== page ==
Early Modern Europe: An Oxford History

By Euan Cameron | Go to book overview

2
The Power of the Word: Renaissance and Reformation

EUAN CAMERON


The Renaissance and the Word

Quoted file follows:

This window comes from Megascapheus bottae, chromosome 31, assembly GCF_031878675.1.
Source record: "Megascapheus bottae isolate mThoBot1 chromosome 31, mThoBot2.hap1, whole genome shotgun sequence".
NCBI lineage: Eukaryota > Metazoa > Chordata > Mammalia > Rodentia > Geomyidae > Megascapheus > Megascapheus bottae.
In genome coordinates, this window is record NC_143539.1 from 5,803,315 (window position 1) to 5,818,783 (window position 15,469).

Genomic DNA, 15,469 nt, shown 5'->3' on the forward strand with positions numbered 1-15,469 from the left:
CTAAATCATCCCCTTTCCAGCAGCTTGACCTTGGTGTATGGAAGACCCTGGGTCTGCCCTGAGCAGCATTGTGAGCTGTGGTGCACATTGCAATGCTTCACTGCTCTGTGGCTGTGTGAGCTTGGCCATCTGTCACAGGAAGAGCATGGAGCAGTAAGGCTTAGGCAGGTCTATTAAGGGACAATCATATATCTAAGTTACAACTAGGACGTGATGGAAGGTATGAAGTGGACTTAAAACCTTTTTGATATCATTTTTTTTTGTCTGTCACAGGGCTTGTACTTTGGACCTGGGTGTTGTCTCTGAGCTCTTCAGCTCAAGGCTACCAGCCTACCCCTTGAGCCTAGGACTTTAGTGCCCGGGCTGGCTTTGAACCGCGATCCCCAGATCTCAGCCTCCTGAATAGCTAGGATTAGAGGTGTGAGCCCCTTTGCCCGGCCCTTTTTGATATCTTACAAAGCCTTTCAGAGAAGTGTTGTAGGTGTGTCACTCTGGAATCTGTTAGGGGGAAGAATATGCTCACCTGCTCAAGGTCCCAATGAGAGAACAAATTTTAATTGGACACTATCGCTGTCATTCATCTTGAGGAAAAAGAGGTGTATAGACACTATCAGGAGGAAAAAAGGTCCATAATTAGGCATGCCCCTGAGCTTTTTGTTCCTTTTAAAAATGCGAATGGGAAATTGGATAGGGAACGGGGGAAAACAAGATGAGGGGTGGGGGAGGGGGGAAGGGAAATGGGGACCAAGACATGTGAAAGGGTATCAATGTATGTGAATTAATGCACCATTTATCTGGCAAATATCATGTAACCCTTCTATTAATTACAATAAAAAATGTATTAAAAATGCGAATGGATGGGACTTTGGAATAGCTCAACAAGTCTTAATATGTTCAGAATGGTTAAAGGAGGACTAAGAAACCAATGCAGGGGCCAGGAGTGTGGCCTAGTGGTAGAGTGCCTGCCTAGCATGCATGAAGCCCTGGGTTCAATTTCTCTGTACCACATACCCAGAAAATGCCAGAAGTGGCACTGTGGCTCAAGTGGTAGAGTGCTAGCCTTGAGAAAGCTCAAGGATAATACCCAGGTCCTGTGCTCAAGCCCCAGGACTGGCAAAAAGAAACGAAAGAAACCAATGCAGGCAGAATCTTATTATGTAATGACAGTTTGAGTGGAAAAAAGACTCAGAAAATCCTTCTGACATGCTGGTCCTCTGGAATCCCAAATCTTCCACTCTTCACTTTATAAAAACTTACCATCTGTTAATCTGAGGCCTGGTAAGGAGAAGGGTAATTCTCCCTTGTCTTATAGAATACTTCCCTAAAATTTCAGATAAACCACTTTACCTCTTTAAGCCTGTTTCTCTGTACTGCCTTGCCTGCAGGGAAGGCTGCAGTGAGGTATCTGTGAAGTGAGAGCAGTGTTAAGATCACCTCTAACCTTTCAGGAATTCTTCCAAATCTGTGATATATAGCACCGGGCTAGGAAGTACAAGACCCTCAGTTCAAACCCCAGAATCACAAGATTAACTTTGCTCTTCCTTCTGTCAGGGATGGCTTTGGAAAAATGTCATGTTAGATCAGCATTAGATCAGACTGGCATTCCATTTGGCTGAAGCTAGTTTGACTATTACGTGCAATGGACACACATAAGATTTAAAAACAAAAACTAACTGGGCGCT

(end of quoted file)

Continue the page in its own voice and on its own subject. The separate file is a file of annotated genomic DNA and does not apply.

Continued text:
In 1500 the culture of the high Renaissance, which had already captivated Italy for several generations, was poised to dominate the cultural and intellectual life of the rest of Europe. During the previous half-century, little knots of scholars in France, Germany, the Low Countries, or England had begun to write classical poetry and rhetorical speeches, to collect classical axioms, and even to try to learn Greek. Less definably, the taste for balance and proportion in the visual arts had begun to make some impact on painting and building north of the Alps, not least among those artists who had visited Italy. There is an irony in all of this. Without doubt, Renaissance culture has helped to shape the thought-world of modern Europe: it belongs to the modern age. Yet the scholars and critics who defined its values claimed to look backwards to antiquity, at least in the humanities. They intended to revive literary skills which the Middle Ages had forgotten. '[In my youth] the times were still dark, and mankind was perpetually reminded of the miseries and disasters wrought by those Goths who had destroyed all sound scholarship. But, thanks be to God, learning has been restored in my age to its former dignity and enlightenment,' wrote François Rabelais's fictitious giant Gargantua to his son in 1532. Their claim to retrieve one golden age so as to inaugurate another was neither wholly insincere nor mere propaganda. Taken too literally, however, it can conceal what they took from the Middle Ages, and what they achieved for themselves.

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